For many people who receive notices of increased commercial property values, taxes come to mind almost immediately. After all, when the amount you pay is based on what appraisers believe your property is worth, it stands to reason that any increase would be bad for your bottom line. (And for Texas property owners everywhere, those amounts have seen a steep upward tick.) At Lane Property Tax Advocates, part of our promise to unburden your business is helping you understand how various factors come into play — and what the market in general is doing. Here, we’ve pulled together some insight aimed at keeping you fully informed and better prepared for the road ahead.
Understanding the Current Environment as it Relates to Property Values
It’s no secret that home prices have risen by record-breaking margins recently, but they aren’t the only ones. Commercial properties, including apartments, have seen increases, as well. The Texas Tribune notes that property tax collections have seen a more than 20% increase since 2017, with Texans paying about $73.2 billion in property taxes in 2021 alone. Meanwhile, the Houston Chronicle reported in March that Harris County’s average apartment values rose by 24%, while average home values increased by 21%. A squeezed housing market (low inventory driving up prices) has contributed to the issue, as have supply chain disruptions that have led to slowdowns or halts in construction.
Property Values, Taxes and How They Impact on What You Pay
Property taxes go toward funding for public schools and other government services. As such, they can be big business in a state like Texas. In fact, due to a lack of a state income tax, the Texas Tribune notes our property taxes rank among the highest in the U.S. As for how your assessed value works into the equation, that amount is what dictates what you wind up paying in taxes. Tax credits are available for commercial property owners in certain situations, such as those restoring historic structures, while homeowners can benefit from exemptions and caps on increase rates. In general, however, higher assessed values tend to result in higher tax payments. Remember, due to county appraisal districts’ (CAD) tendency to assess and value properties based on what similar properties are going for in the general area, there’s a good chance your assessed value is too high. As a general rule, we recommend protesting your commercial property taxes annually in order to ensure you’re only paying your fair share.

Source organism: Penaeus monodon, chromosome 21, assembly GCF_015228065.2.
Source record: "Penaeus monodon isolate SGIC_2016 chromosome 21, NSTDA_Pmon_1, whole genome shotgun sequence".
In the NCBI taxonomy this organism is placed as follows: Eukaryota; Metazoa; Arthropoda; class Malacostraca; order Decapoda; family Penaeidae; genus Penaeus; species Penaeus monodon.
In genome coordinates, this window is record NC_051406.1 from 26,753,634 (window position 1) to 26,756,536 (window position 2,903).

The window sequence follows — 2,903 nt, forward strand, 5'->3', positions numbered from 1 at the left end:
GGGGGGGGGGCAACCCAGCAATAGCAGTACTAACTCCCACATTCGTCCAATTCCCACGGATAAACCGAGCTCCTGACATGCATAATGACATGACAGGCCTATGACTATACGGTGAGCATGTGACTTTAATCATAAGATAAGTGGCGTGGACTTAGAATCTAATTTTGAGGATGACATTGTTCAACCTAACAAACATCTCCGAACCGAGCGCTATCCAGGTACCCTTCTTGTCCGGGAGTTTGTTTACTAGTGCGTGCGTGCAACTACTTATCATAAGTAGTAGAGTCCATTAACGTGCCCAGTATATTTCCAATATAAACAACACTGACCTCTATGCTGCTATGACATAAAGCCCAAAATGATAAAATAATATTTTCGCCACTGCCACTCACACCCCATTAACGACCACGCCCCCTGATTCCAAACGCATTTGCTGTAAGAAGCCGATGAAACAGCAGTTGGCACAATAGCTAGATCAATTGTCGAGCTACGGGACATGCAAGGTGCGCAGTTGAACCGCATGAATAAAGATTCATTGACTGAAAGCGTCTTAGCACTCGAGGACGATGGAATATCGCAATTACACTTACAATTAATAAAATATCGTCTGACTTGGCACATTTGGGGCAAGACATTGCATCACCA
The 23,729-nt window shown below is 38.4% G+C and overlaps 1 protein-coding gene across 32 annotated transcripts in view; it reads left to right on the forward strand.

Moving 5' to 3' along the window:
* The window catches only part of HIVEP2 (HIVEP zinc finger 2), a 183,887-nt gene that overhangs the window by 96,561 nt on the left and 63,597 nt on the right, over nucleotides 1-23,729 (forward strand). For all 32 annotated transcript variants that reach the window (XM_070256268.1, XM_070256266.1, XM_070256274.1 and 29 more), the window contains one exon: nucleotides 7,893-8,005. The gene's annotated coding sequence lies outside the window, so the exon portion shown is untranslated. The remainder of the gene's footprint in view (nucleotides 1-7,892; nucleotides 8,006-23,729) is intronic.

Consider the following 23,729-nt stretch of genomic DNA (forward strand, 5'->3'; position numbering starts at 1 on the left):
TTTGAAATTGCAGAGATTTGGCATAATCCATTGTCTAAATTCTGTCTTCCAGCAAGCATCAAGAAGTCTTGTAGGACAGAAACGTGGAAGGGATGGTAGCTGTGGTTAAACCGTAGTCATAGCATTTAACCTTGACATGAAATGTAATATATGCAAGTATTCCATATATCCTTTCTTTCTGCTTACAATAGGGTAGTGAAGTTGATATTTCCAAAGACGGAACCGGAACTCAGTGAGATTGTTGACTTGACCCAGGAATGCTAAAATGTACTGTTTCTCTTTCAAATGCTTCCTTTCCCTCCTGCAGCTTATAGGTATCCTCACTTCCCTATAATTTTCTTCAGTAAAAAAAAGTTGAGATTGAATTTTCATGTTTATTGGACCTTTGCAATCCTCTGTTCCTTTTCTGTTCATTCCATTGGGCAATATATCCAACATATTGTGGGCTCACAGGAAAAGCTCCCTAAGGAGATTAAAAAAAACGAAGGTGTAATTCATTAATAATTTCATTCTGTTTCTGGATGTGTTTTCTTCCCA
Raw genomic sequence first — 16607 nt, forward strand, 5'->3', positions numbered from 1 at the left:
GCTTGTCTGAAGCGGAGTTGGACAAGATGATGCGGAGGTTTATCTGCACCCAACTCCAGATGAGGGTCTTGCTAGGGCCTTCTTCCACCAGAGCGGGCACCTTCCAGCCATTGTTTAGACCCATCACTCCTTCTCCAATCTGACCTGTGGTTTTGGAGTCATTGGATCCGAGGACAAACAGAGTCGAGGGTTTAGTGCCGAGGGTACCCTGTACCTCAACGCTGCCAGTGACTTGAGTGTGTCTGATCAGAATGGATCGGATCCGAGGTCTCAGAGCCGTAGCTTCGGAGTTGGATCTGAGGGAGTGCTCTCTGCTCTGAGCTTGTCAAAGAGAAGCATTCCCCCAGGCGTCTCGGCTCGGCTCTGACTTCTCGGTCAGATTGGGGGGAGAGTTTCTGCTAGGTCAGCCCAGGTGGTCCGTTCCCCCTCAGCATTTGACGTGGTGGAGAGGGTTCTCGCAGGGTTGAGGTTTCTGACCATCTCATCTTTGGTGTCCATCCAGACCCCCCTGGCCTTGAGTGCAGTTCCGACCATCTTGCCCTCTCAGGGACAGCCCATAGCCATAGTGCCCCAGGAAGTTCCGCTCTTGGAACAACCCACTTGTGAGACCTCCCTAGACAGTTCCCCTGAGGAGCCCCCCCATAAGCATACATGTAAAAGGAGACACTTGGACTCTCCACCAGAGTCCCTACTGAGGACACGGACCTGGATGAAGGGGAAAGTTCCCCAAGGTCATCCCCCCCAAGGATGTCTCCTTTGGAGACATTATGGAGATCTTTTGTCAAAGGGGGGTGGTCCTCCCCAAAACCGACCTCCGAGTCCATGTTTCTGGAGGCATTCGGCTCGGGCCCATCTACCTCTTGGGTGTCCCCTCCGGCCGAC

We hope this article helped to shine a bit of light on commercial property values, taxes and steps you can take to keep your bottom line better protected. If you have questions on any of the above, or if you’re interested in learning how Lane can help you down the path of a commercial property tax protest, feel free to contact our team. Our property tax experts are always happy to help.